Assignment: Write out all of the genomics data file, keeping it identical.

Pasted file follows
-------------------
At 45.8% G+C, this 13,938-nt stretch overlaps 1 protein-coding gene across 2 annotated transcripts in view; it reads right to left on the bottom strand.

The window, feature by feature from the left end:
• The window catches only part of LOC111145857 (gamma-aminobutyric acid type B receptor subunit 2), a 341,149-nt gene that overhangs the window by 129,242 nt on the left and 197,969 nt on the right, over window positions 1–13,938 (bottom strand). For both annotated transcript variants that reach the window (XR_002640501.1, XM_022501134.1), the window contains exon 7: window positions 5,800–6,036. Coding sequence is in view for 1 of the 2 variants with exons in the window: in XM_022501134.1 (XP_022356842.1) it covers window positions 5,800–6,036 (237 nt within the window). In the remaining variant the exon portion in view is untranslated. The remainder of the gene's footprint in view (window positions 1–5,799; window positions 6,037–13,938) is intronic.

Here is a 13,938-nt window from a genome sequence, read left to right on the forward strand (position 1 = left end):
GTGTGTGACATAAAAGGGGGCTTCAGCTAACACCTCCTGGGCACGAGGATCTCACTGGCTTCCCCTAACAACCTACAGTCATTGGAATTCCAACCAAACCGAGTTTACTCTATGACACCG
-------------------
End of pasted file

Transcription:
At 45.8% G+C, this 13,938-nt stretch overlaps 1 protein-coding gene across 2 annotated transcripts in view; it reads right to left on the bottom strand.

The window, feature by feature from the left end:
• The window catches only part of LOC111145857 (gamma-aminobutyric acid type B receptor subunit 2), a 341,149-nt gene that overhangs the window by 129,242 nt on the left and 197,969 nt on the right, over window positions 1–13,938 (bottom strand). For both annotated transcript variants that reach the window (XR_002640501.1, XM_022501134.1), the window contains exon 7: window positions 5,800–6,036. Coding sequence is in view for 1 of the 2 variants with exons in the window: in XM_022501134.1 (XP_022356842.1) it covers window positions 5,800–6,036 (237 nt within the window). In the remaining variant the exon portion in view is untranslated. The remainder of the gene's footprint in view (window positions 1–5,799; window positions 6,037–13,938) is intronic.

Here is a 13,938-nt window from a genome sequence, read left to right on the forward strand (position 1 = left end):
GTGTGTGACATAAAAGGGGGCTTCAGCTAACACCTCCTGGGCACGAGGATCTCACTGGCTTCCCCTAACAACCTACAGTCATTGGAATTCCAACCAAACCGAGTTTACTCTATGACACCG